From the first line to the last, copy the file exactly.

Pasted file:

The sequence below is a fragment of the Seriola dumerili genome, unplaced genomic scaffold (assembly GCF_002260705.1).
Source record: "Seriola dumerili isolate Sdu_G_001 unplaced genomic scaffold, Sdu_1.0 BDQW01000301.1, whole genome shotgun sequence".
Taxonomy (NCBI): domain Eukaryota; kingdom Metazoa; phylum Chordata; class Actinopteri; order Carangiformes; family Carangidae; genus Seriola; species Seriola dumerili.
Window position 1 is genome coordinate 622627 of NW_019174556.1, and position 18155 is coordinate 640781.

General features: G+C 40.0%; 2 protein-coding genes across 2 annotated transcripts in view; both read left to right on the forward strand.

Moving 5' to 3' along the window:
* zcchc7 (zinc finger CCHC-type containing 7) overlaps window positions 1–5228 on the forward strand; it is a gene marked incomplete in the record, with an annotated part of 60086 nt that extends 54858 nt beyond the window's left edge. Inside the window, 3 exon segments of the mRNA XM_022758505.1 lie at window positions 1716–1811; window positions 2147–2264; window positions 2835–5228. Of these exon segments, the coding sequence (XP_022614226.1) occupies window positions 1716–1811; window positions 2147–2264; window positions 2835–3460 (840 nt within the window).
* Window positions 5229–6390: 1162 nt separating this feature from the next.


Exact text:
The sequence below is a fragment of the Seriola dumerili genome, unplaced genomic scaffold (assembly GCF_002260705.1).
Source record: "Seriola dumerili isolate Sdu_G_001 unplaced genomic scaffold, Sdu_1.0 BDQW01000301.1, whole genome shotgun sequence".
Taxonomy (NCBI): domain Eukaryota; kingdom Metazoa; phylum Chordata; class Actinopteri; order Carangiformes; family Carangidae; genus Seriola; species Seriola dumerili.
Window position 1 is genome coordinate 622627 of NW_019174556.1, and position 18155 is coordinate 640781.

General features: G+C 40.0%; 2 protein-coding genes across 2 annotated transcripts in view; both read left to right on the forward strand.

Moving 5' to 3' along the window:
* zcchc7 (zinc finger CCHC-type containing 7) overlaps window positions 1–5228 on the forward strand; it is a gene marked incomplete in the record, with an annotated part of 60086 nt that extends 54858 nt beyond the window's left edge. Inside the window, 3 exon segments of the mRNA XM_022758505.1 lie at window positions 1716–1811; window positions 2147–2264; window positions 2835–5228. Of these exon segments, the coding sequence (XP_022614226.1) occupies window positions 1716–1811; window positions 2147–2264; window positions 2835–3460 (840 nt within the window).
* Window positions 5229–6390: 1162 nt separating this feature from the next.